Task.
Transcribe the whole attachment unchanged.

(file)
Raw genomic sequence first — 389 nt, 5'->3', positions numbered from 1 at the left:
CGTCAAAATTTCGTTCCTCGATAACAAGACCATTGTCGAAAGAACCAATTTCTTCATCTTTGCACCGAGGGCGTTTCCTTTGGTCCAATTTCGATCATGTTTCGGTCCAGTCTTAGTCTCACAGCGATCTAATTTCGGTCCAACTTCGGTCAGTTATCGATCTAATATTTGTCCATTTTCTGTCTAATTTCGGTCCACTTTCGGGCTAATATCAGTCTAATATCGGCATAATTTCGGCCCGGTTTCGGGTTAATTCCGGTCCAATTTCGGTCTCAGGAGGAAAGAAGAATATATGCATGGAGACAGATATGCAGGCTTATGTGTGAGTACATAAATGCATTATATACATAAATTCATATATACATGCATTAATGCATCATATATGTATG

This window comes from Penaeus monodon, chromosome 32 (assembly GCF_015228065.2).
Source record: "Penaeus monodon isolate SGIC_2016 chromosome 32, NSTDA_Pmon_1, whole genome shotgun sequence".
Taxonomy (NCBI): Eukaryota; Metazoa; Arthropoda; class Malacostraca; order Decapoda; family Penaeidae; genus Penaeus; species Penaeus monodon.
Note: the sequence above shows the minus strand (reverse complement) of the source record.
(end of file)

Raw genomic sequence first — 389 nt, 5'->3', positions numbered from 1 at the left:
CGTCAAAATTTCGTTCCTCGATAACAAGACCATTGTCGAAAGAACCAATTTCTTCATCTTTGCACCGAGGGCGTTTCCTTTGGTCCAATTTCGATCATGTTTCGGTCCAGTCTTAGTCTCACAGCGATCTAATTTCGGTCCAACTTCGGTCAGTTATCGATCTAATATTTGTCCATTTTCTGTCTAATTTCGGTCCACTTTCGGGCTAATATCAGTCTAATATCGGCATAATTTCGGCCCGGTTTCGGGTTAATTCCGGTCCAATTTCGGTCTCAGGAGGAAAGAAGAATATATGCATGGAGACAGATATGCAGGCTTATGTGTGAGTACATAAATGCATTATATACATAAATTCATATATACATGCATTAATGCATCATATATGTATG

This window comes from Penaeus monodon, chromosome 32 (assembly GCF_015228065.2).
Source record: "Penaeus monodon isolate SGIC_2016 chromosome 32, NSTDA_Pmon_1, whole genome shotgun sequence".
Taxonomy (NCBI): Eukaryota; Metazoa; Arthropoda; class Malacostraca; order Decapoda; family Penaeidae; genus Penaeus; species Penaeus monodon.
Note: the sequence above shows the minus strand (reverse complement) of the source record.